Is violating a valid contract illegal?

Discussion in 'Apple, Inc and Tech Industry' started by BaldiMac, Jul 8, 2012.

  1. BaldiMac macrumors 604

    BaldiMac

    Joined:
    Jan 24, 2008
    #1
    This is a continuation of a discussion from a thread that was completely off topic. We were discussing whether violating a valid contract is illegal.

    Except your first sentence is incorrect. Illegal does not equal criminal. Illegal equals against the law. Civil or criminal law.
     
  2. snberk103 macrumors 603

    Joined:
    Oct 22, 2007
    Location:
    An Island in the Salish Sea
    #2
    Not a lawyer. But while many people use the term that way, it is not "illegal" to break a contract, as far as I know. Illegal means to break the law. A contract is a binding agreement between two or more parties. If you break that contract then you can be sued for damages ... but you can not be charged under the law for merely breaking the contract. You can't be fined, nor can you be tossed in jail. There are probably exceptions where the services you were contracted to provide are somehow 'listed' by a legislature because they are somehow 'special'. But a contract for commercial services between two private entities would not invoke criminal penalties merely for breaking the contract. imho, of course....

    Which is different than "Fraud" - which is illegal. Fraud may involve the breaking of a contract, but that's not what gets you charged. Fraud involves much more than just a contract - there is intent, motive, etc etc.
     
  3. KnightWRX macrumors Pentium

    KnightWRX

    Joined:
    Jan 28, 2009
    Location:
    Quebec, Canada
    #3
    There is such a thing as Contract Law. Depends on the contact really. Some entities need to follow certain regulations and rules when performing contracts, and as such, breaking such a contract could be deemed illegal under any number of laws (Consumer protection laws have tons of rules related to contracts for products and services rendered).
     
  4. BaldiMac thread starter macrumors 604

    BaldiMac

    Joined:
    Jan 24, 2008
    #4
    The key word here is "binding". What makes a contract (legally) binding? The law!
     
  5. NewbieCanada macrumors 68030

    Joined:
    Oct 9, 2007
    #5
    There are indeed plenty of things that are illegal but not criminal. Building a building without proper permits, for example. But violating a contract is not one of those many things that are illegal.

    The difference between illegal and violating a contract is:

    1. If I do something illegal, and the government knows about it, they'll take action.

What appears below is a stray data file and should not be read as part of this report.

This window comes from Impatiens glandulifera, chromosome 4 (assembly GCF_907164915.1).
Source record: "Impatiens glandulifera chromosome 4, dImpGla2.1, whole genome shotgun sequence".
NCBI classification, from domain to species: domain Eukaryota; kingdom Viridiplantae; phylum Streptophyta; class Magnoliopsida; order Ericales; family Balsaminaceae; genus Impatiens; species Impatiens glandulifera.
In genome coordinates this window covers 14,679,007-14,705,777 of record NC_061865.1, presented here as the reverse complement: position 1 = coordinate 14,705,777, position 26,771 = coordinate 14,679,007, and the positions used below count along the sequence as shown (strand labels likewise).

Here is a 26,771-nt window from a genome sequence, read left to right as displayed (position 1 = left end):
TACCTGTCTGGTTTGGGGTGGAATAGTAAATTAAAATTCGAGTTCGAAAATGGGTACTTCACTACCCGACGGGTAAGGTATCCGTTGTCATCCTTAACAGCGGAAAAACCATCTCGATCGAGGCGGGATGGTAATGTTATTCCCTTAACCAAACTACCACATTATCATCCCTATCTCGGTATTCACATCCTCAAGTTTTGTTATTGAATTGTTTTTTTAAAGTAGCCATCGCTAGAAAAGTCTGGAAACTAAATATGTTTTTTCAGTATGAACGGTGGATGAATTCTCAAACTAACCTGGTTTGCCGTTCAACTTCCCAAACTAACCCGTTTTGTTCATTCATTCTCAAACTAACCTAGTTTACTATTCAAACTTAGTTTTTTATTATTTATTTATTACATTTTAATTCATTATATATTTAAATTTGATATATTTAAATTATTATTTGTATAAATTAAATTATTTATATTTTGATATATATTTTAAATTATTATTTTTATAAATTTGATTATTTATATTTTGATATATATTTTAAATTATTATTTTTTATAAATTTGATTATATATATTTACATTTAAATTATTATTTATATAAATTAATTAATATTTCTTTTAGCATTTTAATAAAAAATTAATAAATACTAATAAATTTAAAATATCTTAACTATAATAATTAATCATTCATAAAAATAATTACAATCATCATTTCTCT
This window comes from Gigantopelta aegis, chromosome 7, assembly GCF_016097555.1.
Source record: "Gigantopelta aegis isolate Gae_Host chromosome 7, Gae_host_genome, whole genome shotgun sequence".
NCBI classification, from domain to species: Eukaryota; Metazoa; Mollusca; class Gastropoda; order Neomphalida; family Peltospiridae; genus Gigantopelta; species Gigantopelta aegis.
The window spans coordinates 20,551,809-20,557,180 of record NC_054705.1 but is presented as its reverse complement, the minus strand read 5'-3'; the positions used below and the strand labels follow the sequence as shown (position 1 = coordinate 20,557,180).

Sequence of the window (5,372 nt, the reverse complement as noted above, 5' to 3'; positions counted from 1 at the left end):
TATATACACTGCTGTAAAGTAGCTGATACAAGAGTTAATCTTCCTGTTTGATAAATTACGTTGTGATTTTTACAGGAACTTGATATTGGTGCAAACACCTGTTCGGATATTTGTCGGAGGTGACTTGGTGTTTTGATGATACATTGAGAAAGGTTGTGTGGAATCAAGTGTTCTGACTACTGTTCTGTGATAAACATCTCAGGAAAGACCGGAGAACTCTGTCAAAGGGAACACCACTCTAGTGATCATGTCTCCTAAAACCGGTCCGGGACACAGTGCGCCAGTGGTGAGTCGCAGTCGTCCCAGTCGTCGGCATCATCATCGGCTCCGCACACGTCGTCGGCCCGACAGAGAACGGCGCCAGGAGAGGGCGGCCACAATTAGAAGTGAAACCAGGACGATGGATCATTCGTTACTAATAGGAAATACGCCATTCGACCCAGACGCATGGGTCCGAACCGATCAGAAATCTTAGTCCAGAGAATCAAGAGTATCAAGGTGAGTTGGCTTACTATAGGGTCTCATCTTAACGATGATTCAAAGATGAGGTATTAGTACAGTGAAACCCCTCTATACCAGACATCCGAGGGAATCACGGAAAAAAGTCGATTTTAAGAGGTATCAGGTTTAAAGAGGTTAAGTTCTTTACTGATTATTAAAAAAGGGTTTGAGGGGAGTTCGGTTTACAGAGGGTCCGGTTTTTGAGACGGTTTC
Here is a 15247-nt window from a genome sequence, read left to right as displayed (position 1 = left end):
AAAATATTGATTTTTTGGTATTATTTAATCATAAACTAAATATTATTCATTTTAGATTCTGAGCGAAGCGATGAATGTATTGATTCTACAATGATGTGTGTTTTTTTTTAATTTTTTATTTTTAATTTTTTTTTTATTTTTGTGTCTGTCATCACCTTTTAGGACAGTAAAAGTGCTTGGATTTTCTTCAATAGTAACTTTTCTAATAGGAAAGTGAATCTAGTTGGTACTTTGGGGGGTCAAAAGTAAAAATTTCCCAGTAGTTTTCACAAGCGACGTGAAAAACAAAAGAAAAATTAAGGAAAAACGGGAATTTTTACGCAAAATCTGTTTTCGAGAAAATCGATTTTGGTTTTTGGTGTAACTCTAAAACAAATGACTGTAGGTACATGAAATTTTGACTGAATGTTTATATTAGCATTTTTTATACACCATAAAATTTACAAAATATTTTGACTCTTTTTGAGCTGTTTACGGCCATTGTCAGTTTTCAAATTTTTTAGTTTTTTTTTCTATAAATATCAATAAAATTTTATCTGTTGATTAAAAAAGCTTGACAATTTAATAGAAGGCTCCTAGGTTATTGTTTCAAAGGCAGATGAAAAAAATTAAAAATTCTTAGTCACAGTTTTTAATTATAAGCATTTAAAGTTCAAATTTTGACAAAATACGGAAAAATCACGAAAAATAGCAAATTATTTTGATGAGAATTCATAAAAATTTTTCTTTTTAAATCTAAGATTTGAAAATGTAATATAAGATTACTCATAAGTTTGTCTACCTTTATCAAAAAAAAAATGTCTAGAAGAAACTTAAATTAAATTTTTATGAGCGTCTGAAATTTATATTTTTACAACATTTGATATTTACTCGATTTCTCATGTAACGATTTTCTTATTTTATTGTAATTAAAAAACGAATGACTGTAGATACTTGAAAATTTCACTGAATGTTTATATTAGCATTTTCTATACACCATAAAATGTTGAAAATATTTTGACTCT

2. If I contract to build an extension on your deck and don't do a proper job, the government couldn't care less. You're free to sue me, of course, but if you don't take action, no one else will. It's not even REMOTELY illegal for me to do a bad job, or make it smaller than the contract specifies, or not finish in the agreed time.
     
  6. snberk103 macrumors 603

    Joined:
    Oct 22, 2007
    Location:
    An Island in the Salish Sea
    #6
    Consumer Protection would come under the "exceptions" that I mentioned in my post. The "contract" when you buy something is more implied and understood than negotiated. It's still a contract, but the parties enter into it in a different way than say a supplier of ball bearings contracting to sell those to a factory.

    The act of negotiating a contract is covered by contract law, but not necessarily the contract itself. For instance the law may that an offer must be honest portrayal of the product. That the buyer has 48 hours to change their mind (for some services). That there are certain types of conditions that can't be included in a contract (for instance you can't pledge one of your children as collateral :) ).

    The legally binding merely means that the contract is enforceable... that duress was not used to get agreement. That the contract does not force someone to do something that criminal. That all parties involved in the contract have the authority to sign a contract (not minors, etc). However... once that "legal" contract is signed... then it is civil matter and not a criminal matter. If you break the contract, the cops can't be called to arrest you... you have not broken a law (with the exceptions around consumer protection etc etc).

    If you want to take someone to court to enforce a contract, or to get damages there are laws to make that happen too. But these laws are based on you proving civil damages. Here, the offending party might go to jail... not because they broke a law, but because they ignored a court order to pay up. The law supports the suing party... but the offending party does not get a criminal record.
     
  7. BaldiMac thread starter macrumors 604

    BaldiMac

    Joined:
    Jan 24, 2008
    #7